Some researchers worry about malaria resistance in western Cambodia and along the Cambodia-Thai border as the forerunner of a global crisis.
Malaria kills about 1 million people annually. It might also put half of Cambodia’s population at risk.
Some 54,000 cases of malaria were reported in 2008.
This strain of malaria seems to have developed resistance to the artemesinin drugs.
Such drugs have been the most effective genre of anti-malaria medicine.
In trials, the drugs took up to five days to clear patients' blood of malaria parasites instead of two or three days in past experiments.
Artemisinin-based combination therapy (ACT) involving fast-relief Artemisinin derivatives and slower-acting drug to kill the parasite may lose their therapeutic effects partially.
Researchers pinpoint to the parasite's tolerance to Artemisinin, one of two drugs in ACT therapy, as one of the possible factors behind a possible reduced efficacy of ACT.
But, the drug will still remains over 90 percent efficient.
According to other researches, another possible reason for appearance of drug-resistant malaria is due to the rampant and uncontrolled use of Artemisinin monotherapy.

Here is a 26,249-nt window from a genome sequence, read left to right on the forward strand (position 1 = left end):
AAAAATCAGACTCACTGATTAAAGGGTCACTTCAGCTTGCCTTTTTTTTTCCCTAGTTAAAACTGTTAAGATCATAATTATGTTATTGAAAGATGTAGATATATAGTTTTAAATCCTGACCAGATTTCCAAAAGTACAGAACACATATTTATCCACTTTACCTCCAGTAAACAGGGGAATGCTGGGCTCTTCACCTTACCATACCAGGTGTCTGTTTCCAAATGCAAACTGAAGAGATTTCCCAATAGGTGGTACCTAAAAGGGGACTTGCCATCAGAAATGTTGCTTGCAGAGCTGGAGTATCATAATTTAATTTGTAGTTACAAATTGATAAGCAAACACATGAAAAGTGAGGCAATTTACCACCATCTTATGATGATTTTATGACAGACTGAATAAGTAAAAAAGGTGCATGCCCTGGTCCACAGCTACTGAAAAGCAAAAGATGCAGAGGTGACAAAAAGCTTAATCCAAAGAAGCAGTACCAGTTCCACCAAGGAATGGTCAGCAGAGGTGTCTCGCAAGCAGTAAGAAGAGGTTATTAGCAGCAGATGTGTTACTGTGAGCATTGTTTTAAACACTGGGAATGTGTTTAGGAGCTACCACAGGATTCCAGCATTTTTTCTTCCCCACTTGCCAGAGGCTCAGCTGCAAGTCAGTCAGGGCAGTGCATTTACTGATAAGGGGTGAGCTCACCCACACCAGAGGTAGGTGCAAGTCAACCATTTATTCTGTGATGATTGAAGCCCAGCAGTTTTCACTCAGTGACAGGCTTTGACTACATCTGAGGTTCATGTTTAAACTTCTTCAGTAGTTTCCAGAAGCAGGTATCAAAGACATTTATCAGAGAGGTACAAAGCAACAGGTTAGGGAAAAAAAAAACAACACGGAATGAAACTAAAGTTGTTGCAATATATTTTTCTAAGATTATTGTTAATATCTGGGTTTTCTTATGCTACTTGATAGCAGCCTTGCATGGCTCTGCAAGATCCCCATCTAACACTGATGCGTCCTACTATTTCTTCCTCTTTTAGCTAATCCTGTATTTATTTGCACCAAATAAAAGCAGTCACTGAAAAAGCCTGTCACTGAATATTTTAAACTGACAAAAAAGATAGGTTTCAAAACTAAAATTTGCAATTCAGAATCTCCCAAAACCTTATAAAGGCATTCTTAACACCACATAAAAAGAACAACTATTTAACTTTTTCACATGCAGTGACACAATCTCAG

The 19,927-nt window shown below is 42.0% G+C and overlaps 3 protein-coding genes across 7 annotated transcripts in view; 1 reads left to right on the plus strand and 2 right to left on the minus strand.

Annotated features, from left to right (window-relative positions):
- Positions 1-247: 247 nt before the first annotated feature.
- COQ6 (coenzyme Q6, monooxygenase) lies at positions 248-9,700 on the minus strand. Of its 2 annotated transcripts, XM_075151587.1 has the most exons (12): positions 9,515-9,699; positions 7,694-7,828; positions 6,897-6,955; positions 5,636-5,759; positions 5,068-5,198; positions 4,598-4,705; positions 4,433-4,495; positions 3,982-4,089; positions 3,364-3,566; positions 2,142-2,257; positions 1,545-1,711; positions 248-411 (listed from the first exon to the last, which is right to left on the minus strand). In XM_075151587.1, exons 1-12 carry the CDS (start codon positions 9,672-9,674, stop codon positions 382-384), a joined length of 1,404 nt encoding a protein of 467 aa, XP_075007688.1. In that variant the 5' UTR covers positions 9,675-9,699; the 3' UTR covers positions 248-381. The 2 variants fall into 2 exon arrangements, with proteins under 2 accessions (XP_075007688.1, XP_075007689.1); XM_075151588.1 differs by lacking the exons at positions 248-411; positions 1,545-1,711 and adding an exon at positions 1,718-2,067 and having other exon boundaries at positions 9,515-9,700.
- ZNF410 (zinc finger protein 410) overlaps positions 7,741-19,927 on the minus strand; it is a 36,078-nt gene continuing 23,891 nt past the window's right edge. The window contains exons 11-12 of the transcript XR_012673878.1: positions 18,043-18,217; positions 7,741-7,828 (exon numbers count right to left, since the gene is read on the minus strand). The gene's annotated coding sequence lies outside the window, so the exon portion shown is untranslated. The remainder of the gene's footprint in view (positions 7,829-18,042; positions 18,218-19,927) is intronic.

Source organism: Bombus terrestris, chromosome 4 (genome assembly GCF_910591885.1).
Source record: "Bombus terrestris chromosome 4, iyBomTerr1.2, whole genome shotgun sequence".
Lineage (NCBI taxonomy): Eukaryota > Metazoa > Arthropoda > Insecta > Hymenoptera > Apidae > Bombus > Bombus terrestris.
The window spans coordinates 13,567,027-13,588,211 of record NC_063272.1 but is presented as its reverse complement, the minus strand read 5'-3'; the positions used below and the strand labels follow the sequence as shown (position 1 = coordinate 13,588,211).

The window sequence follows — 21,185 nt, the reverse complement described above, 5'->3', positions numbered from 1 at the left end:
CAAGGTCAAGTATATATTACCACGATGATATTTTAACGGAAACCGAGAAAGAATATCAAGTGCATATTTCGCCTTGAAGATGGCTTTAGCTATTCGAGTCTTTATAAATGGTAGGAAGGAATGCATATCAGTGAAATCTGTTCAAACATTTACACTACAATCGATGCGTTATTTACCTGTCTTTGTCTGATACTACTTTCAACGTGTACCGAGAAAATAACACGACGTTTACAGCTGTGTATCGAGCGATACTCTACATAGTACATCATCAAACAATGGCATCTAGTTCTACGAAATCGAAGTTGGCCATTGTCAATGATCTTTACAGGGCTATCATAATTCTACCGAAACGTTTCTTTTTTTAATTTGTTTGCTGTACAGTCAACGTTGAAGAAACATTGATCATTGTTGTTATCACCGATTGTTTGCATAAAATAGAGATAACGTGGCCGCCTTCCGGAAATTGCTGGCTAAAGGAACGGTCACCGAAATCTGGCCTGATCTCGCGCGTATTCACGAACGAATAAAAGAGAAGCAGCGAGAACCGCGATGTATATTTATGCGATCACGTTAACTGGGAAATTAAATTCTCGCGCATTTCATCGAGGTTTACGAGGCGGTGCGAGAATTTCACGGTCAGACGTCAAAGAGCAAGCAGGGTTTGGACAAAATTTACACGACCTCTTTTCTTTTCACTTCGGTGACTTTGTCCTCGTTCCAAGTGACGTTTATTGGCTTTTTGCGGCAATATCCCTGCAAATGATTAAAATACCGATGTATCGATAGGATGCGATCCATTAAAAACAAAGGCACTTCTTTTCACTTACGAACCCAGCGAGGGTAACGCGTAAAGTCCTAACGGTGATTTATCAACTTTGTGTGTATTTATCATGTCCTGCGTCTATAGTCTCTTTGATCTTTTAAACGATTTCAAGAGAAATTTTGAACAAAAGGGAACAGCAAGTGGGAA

Another reason is due to the practice by merchants selling cheap, counterfeit monotherapies in rural areas.
Gem-mining migrants at the Thai-Cambodia border have also spread malaria around the region.
Drug-resistant malaria had also been a subject of discussion in the WHO.
The Organization had conducted a study conducted between 2006 and 2007 in Cambodia.
There is now reliance on other malaria preventive measures such as mosquito nets, which had seen remarkable progress.
A new ACT called dihydroartemisinin-piperaquine (DHA-PIP) seems to be effective, in trial runs in Cambodia.
IRIN, "CAMBODIA: Malaria gaining tolerance to some treatments" dated 13 Jan 2009 in the IRIN website [downloaded on 3 June 2009], available at
UPI, "Malaria proves resistant in Cambodia" dated 30 May 2009 in the UPI website [downloaded on 3 June 2009], available at